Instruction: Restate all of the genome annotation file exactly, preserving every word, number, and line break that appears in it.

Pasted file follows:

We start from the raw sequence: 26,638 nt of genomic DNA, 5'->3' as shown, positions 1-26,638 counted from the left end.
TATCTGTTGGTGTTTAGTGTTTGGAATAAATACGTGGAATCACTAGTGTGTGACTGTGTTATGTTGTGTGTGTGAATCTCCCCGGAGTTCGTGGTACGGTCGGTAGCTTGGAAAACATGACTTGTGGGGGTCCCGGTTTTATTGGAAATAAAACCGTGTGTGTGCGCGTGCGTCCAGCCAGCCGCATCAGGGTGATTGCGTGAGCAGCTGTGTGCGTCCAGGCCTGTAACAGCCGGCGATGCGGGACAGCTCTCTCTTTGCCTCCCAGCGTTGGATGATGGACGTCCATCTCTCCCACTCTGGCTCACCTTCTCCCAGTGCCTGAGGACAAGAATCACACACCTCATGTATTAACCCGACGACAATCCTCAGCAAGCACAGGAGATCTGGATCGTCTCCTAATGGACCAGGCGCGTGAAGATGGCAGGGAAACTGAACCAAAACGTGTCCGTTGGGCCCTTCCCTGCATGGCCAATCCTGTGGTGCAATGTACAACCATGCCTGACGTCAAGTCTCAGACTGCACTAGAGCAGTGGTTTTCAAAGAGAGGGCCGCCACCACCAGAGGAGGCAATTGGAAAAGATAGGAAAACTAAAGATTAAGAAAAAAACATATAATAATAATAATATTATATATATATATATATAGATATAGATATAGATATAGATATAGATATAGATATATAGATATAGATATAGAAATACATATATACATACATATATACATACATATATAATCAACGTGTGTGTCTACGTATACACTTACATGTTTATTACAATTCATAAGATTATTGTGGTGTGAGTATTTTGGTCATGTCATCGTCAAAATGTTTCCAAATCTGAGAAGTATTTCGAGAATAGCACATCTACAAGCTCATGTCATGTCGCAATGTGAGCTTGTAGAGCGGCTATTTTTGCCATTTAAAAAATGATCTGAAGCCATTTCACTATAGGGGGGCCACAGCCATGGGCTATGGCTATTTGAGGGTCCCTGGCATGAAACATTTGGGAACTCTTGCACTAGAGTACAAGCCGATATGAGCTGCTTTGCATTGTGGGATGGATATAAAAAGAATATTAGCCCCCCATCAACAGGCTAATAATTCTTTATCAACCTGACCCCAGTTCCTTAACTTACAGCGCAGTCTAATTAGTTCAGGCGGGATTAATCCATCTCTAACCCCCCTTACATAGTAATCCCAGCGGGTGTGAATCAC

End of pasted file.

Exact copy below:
We start from the raw sequence: 26,638 nt of genomic DNA, 5'->3' as shown, positions 1-26,638 counted from the left end.
TATCTGTTGGTGTTTAGTGTTTGGAATAAATACGTGGAATCACTAGTGTGTGACTGTGTTATGTTGTGTGTGTGAATCTCCCCGGAGTTCGTGGTACGGTCGGTAGCTTGGAAAACATGACTTGTGGGGGTCCCGGTTTTATTGGAAATAAAACCGTGTGTGTGCGCGTGCGTCCAGCCAGCCGCATCAGGGTGATTGCGTGAGCAGCTGTGTGCGTCCAGGCCTGTAACAGCCGGCGATGCGGGACAGCTCTCTCTTTGCCTCCCAGCGTTGGATGATGGACGTCCATCTCTCCCACTCTGGCTCACCTTCTCCCAGTGCCTGAGGACAAGAATCACACACCTCATGTATTAACCCGACGACAATCCTCAGCAAGCACAGGAGATCTGGATCGTCTCCTAATGGACCAGGCGCGTGAAGATGGCAGGGAAACTGAACCAAAACGTGTCCGTTGGGCCCTTCCCTGCATGGCCAATCCTGTGGTGCAATGTACAACCATGCCTGACGTCAAGTCTCAGACTGCACTAGAGCAGTGGTTTTCAAAGAGAGGGCCGCCACCACCAGAGGAGGCAATTGGAAAAGATAGGAAAACTAAAGATTAAGAAAAAAACATATAATAATAATAATATTATATATATATATATATAGATATAGATATAGATATAGATATAGATATAGATATATAGATATAGATATAGAAATACATATATACATACATATATACATACATATATAATCAACGTGTGTGTCTACGTATACACTTACATGTTTATTACAATTCATAAGATTATTGTGGTGTGAGTATTTTGGTCATGTCATCGTCAAAATGTTTCCAAATCTGAGAAGTATTTCGAGAATAGCACATCTACAAGCTCATGTCATGTCGCAATGTGAGCTTGTAGAGCGGCTATTTTTGCCATTTAAAAAATGATCTGAAGCCATTTCACTATAGGGGGGCCACAGCCATGGGCTATGGCTATTTGAGGGTCCCTGGCATGAAACATTTGGGAACTCTTGCACTAGAGTACAAGCCGATATGAGCTGCTTTGCATTGTGGGATGGATATAAAAAGAATATTAGCCCCCCATCAACAGGCTAATAATTCTTTATCAACCTGACCCCAGTTCCTTAACTTACAGCGCAGTCTAATTAGTTCAGGCGGGATTAATCCATCTCTAACCCCCCTTACATAGTAATCCCAGCGGGTGTGAATCAC